Many citizens have complained that they have received similar letters with strange references to the opening of personal health records. After clicking on the links, the malware is downloaded to the victim’s device and starts collecting personal data. At the same time, the victim may not even know that spyware is running on their device.

If you expect your results, check with the medical institution where you did the test, in what form, and when to expect them.

#3 Vaccination Invitation

Since the beginning of 2021, vaccination against coronavirus has started in the United States. For now, you can make an appointment online at your state’s website. Please note that those who are at risk are vaccinated first. These are persons over 65, medical workers, teachers, civil servants, and law enforcement agencies. Everyone who is not at risk will receive the vaccine later.

Due to the great excitement around vaccinations, scammers began to send emails offering citizens to get vaccinated without waiting in line. To do this, you need to follow the link in the email and leave your personal data. Please note that this is dangerous! Such web pages are aimed at taking possession of confidential information and then using it for fraudulent purposes. Pay attention to the website address. Verified resources end in .gov.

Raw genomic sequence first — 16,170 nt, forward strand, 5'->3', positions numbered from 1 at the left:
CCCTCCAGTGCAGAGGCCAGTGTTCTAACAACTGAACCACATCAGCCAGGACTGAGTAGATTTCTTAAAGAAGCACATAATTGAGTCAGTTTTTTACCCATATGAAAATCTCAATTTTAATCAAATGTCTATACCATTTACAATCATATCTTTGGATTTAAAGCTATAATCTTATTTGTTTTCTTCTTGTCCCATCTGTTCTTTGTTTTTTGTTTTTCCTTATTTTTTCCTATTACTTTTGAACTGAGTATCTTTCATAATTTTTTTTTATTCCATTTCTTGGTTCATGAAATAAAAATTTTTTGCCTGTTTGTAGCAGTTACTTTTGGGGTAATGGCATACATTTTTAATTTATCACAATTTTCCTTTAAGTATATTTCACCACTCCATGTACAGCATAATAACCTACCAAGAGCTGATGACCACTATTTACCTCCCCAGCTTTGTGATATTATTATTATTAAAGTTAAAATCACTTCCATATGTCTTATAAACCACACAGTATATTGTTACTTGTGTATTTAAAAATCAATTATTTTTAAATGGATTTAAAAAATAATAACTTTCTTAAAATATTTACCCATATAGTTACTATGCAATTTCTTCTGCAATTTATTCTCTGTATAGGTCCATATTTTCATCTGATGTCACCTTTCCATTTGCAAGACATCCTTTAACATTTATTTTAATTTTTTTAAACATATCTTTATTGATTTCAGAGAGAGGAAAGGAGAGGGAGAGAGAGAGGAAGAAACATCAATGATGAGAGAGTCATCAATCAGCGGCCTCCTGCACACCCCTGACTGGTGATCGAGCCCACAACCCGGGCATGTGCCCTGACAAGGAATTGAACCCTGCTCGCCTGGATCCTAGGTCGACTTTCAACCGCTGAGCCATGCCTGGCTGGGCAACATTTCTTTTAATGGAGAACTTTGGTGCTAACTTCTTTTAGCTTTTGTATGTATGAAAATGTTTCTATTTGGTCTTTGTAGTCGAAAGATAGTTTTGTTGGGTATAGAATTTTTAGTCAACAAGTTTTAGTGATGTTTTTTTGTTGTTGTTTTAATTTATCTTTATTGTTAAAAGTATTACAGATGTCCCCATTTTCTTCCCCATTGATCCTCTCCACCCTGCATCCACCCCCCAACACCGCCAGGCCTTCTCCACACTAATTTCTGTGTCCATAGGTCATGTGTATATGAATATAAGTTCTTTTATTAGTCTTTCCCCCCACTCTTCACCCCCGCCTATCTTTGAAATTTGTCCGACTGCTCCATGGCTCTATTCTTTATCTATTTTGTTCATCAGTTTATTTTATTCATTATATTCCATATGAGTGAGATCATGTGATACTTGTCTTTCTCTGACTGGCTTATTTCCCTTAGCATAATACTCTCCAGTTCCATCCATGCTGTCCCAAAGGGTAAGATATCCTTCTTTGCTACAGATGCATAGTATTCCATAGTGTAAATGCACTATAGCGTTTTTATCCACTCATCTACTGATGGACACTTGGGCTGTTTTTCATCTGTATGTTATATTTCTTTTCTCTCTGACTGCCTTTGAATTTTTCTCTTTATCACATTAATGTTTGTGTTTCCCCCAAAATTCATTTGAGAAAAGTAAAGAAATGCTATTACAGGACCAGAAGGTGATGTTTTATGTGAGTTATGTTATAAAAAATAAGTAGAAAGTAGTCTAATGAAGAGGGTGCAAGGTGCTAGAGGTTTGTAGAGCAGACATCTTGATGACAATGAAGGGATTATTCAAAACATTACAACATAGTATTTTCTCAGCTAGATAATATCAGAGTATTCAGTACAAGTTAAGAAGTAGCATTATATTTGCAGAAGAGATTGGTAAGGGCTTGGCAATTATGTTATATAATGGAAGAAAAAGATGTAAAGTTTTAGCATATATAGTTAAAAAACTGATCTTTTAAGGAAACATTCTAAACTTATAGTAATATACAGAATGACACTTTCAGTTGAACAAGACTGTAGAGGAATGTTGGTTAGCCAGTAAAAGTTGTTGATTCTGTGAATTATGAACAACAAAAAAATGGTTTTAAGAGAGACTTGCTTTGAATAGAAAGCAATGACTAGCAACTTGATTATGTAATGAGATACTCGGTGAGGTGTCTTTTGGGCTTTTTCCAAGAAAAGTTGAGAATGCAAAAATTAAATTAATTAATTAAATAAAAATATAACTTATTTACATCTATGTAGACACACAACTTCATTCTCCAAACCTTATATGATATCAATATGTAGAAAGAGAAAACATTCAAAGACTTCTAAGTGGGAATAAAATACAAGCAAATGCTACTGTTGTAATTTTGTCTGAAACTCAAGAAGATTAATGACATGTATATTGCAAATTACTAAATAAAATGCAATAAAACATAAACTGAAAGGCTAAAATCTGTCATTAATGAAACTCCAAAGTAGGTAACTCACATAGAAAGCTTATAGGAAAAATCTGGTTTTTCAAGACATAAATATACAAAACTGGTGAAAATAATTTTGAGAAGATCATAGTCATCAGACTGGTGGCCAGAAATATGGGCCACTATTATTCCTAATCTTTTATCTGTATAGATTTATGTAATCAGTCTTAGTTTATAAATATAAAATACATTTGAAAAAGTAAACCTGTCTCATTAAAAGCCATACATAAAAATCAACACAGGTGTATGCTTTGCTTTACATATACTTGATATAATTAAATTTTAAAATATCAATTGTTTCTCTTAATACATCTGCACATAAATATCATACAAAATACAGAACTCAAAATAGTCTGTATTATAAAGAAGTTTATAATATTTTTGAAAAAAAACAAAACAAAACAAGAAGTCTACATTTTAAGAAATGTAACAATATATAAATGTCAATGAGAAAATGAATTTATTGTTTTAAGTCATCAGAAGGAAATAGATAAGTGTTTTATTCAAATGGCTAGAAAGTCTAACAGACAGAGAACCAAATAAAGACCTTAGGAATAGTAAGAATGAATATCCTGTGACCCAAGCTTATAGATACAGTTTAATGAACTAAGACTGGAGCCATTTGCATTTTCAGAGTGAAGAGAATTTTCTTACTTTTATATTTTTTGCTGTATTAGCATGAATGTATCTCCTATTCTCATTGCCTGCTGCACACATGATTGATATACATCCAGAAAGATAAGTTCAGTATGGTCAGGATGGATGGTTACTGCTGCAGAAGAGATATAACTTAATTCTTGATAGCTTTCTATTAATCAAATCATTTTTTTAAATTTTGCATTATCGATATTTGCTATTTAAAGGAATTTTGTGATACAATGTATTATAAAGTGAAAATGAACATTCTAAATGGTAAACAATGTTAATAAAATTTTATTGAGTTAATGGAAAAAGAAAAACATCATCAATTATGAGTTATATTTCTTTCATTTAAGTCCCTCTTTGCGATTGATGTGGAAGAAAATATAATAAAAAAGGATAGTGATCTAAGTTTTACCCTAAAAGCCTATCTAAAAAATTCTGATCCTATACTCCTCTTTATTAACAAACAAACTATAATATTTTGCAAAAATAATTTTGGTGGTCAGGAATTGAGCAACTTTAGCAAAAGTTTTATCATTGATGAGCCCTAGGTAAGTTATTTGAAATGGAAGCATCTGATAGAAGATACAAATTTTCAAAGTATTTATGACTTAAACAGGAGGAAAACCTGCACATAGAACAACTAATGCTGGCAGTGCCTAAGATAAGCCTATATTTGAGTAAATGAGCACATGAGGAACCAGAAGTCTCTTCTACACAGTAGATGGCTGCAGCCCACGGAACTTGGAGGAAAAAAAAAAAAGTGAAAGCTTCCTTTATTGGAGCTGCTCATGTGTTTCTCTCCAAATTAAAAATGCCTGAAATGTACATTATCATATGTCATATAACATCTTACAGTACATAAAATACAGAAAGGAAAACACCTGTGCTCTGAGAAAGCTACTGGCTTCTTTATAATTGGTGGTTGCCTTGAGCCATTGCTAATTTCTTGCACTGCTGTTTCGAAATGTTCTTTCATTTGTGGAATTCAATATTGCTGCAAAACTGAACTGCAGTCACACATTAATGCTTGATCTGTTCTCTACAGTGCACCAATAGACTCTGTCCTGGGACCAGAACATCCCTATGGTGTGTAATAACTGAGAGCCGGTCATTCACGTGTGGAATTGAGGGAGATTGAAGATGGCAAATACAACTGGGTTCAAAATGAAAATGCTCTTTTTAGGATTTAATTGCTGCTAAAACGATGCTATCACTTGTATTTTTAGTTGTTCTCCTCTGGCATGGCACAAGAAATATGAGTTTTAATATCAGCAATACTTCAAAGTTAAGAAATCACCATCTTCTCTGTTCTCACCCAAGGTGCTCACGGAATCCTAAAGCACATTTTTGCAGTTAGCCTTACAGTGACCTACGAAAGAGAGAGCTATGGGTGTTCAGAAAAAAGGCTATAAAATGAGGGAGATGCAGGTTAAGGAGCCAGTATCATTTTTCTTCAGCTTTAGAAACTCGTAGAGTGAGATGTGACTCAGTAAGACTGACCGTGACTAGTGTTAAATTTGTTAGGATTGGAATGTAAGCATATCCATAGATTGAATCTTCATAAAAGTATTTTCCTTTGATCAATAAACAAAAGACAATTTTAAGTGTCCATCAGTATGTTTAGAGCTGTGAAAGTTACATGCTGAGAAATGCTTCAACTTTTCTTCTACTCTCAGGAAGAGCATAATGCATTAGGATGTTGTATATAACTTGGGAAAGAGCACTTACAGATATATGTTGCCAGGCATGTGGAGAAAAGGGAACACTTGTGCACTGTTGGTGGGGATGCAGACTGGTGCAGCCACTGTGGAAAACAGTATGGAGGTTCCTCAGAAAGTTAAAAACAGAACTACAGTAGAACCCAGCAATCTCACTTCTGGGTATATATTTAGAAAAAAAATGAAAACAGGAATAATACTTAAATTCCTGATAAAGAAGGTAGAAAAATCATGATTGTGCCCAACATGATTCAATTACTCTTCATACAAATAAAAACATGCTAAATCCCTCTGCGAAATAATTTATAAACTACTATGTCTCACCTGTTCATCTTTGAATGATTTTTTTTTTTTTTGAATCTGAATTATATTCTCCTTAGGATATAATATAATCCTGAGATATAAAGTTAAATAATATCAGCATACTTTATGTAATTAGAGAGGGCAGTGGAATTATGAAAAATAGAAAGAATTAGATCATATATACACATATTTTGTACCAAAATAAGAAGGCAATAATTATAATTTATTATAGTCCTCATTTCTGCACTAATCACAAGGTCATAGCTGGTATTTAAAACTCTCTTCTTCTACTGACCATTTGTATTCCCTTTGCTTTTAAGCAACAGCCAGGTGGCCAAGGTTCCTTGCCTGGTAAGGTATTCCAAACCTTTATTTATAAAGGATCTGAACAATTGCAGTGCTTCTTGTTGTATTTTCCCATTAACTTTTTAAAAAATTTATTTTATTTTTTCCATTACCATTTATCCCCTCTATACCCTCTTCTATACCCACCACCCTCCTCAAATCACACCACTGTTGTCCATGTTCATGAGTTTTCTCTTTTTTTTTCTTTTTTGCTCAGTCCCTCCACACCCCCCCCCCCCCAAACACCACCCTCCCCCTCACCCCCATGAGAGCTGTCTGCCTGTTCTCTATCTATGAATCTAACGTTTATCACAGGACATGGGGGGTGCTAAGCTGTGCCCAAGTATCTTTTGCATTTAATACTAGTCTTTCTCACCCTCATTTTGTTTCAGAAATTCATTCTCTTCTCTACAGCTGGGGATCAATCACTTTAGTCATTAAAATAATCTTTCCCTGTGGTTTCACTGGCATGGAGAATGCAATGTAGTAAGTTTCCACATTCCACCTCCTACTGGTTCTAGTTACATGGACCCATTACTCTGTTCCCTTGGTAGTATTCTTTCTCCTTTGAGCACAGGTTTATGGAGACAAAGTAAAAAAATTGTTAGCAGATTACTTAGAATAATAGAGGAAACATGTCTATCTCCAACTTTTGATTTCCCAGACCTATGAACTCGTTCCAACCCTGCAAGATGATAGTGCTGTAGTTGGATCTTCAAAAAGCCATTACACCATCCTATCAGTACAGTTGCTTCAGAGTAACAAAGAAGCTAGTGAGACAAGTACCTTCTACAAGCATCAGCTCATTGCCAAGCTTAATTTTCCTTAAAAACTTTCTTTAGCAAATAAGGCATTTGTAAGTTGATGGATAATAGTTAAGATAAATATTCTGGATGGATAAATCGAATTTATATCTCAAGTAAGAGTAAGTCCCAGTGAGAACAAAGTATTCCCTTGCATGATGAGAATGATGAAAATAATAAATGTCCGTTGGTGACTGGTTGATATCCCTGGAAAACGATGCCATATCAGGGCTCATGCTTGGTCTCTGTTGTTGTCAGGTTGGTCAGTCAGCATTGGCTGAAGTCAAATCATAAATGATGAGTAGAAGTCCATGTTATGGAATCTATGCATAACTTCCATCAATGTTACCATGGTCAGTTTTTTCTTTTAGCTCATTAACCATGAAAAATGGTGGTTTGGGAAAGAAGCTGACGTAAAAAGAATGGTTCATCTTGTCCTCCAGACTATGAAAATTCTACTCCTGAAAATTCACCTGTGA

#4 Fake World Health Organization Phishing Email

Emails in which scammers impersonate the World Health Organization are quite common. They send malicious emails to launch an attack on a user’s computer. In the hope that the WHO is a highly trusted resource, which means that the individual will not suspect fraud. Pay attention to the address from which the letter was sent. If it is too long or contains numbers or symbols, it looks like cheating.

#5 Email Deliverability Check and Coronavirus Scam

Various online platforms and e-commerce websites try to increase their benefits by spreading spam messages. They send emails with an attached link that contains a redirect to unknown pages to intercept personal data. This is quite common when you are offered to read the breaking news or shock content, but the site requires registration. In addition, it can also be ransomware or spyware. Get information only from trusted news platforms like Washington Post, WSJ, NY Times, BBC, and Forbes.

#6 Email With a Call for Charity

When you receive an email with a story about how Third World countries are losing their fight against coronavirus, it can be a gimmick. They usually contain sentimental stories of countless victims, photos from overcrowded hospitals, or children who have lost their parents. At the end of the email, there is usually an offer to donate $ 5 or $ 10 to the fight against coronavirus in disadvantaged areas.

The entire text of the letter is drawn up taking into account psychological tricks. Therefore, users are ready to transfer money even without knowing who the sender is. Moreover, such emails may contain payment details or a link that will redirect you to the payment page.